The shader for the branches is quite simple, nothing fancy. I only generated the mask for the branches from albedo. The reason for this is that one big problem which I noticed, was that the color of the bark on the branches didn’t match the bark of the trunk, and it was really annoying. So I decided to generate a mask, that divided the leaves and the branch for my SSC texture and multiplied it on albedo texture.
Natural Materials Production
All the natural materials for this project were made in Substance Designer. I made three variations of the ground for the Landscape, the basic texture of the rock, bark for the trees and gravel for the railway track.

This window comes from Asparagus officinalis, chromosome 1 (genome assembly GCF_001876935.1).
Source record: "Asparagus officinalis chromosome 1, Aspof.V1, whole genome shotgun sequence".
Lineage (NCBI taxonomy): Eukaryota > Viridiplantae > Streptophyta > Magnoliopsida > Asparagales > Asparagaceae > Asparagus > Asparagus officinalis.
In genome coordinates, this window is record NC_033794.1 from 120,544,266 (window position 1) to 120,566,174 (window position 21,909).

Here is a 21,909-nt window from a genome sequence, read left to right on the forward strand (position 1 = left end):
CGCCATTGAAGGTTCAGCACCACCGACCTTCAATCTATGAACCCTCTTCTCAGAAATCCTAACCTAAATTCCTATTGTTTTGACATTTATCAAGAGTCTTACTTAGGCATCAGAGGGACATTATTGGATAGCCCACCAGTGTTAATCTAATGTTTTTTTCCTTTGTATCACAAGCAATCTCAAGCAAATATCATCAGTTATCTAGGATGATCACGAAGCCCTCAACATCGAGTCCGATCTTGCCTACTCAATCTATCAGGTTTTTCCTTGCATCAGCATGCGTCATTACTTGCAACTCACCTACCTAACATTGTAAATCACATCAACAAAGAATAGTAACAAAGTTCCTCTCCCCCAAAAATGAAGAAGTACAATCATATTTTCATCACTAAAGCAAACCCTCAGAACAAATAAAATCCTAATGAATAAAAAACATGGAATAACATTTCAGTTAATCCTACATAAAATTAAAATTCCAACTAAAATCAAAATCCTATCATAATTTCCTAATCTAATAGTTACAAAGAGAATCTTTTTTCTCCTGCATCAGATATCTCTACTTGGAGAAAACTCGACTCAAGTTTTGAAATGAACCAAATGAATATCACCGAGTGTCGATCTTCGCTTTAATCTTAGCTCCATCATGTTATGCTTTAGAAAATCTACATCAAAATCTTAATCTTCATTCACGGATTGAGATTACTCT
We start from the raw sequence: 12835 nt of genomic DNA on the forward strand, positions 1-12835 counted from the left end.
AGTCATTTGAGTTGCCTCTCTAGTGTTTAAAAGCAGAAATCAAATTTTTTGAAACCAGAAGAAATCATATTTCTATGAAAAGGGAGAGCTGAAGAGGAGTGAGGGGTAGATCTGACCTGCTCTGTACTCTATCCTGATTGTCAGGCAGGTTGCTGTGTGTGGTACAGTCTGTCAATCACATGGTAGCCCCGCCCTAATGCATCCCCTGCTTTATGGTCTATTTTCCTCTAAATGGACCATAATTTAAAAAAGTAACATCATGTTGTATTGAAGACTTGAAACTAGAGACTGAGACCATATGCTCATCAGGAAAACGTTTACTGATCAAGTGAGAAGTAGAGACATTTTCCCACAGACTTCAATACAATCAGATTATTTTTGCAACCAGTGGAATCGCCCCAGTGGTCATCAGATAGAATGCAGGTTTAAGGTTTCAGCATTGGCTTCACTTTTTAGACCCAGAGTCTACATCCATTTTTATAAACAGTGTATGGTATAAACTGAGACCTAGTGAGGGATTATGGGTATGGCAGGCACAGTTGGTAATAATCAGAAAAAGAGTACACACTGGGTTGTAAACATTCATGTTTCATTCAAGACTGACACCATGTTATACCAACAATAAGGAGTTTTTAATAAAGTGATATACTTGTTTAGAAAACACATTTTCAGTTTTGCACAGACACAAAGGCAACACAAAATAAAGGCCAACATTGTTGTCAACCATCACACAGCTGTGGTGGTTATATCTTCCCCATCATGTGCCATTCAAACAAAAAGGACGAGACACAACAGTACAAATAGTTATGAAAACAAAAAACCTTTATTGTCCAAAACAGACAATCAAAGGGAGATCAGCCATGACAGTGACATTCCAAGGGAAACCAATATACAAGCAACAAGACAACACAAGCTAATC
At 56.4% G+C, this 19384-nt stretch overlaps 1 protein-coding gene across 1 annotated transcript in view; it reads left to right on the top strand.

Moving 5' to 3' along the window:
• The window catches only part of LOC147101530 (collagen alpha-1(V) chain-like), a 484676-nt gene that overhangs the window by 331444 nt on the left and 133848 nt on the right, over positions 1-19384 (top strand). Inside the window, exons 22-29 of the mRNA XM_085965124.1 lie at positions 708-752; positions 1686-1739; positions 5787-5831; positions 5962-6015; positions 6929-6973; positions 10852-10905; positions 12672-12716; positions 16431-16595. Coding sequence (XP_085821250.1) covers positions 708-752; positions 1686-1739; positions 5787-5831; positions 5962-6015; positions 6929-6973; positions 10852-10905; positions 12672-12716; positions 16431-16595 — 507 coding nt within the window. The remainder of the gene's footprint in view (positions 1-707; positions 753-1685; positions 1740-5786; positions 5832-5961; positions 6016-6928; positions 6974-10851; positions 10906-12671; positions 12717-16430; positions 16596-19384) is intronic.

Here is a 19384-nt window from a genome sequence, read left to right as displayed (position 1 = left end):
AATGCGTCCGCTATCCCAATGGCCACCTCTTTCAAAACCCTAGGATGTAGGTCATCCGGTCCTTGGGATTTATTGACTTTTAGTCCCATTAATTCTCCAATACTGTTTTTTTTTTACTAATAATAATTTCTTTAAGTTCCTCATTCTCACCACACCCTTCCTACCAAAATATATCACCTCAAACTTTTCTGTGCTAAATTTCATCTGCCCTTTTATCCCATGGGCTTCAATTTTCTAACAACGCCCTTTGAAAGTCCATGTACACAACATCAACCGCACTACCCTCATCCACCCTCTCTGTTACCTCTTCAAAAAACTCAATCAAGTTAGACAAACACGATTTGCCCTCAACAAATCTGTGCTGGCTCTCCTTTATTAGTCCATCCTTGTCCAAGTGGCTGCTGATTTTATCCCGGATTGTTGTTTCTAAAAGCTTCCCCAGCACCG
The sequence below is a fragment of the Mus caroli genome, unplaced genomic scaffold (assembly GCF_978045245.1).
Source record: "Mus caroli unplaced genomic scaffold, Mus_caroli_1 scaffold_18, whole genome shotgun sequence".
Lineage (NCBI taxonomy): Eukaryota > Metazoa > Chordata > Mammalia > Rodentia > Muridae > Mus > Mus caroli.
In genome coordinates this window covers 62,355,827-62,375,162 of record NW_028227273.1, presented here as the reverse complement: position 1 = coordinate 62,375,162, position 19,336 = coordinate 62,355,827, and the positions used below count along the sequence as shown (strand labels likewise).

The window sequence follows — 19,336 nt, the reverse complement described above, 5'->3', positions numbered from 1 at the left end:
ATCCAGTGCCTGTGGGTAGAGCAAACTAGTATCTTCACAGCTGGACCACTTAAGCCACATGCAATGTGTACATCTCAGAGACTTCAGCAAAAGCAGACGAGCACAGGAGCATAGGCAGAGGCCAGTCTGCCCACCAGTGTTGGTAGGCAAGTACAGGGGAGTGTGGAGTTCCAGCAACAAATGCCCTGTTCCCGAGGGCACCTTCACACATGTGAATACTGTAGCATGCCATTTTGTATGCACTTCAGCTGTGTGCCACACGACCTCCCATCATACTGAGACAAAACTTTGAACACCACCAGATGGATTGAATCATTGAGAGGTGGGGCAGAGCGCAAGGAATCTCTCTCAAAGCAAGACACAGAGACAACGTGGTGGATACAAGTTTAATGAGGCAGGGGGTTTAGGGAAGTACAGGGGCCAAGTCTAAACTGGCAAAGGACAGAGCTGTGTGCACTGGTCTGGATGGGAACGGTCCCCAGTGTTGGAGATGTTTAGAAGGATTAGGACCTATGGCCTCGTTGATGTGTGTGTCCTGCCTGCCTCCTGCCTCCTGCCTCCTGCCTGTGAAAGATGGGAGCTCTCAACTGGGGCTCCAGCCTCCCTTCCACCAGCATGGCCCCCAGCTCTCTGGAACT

I made several Material Layers which were blended into main Landscape Material.
For optimization, I decided to pack Ambient Occlusion in Blue channel and Height Map in Alpha of the Normal map. It allowed me to use only two textures per material instead of three. This is important when you have many material layers. Then, I reconstructed Blue channel back in the shader and converted normal from default [0;1] to [-1;1] range using ConstantBias with Bias -0.5 and Scale 2.
It is not a perfect way and you get some artifacts with clean materials, but it’s a pretty good way for natural materials like rocks and ground where you have a lot of noise and details and probably don’t notice the difference between the original and the reconstructed versions. Also, I used Normal and Color variation functions from Alireza Khajehali’s blogs on Polycount, and Distance-Based Tiling for textures from Ruslan Nazirov’s 80lv article.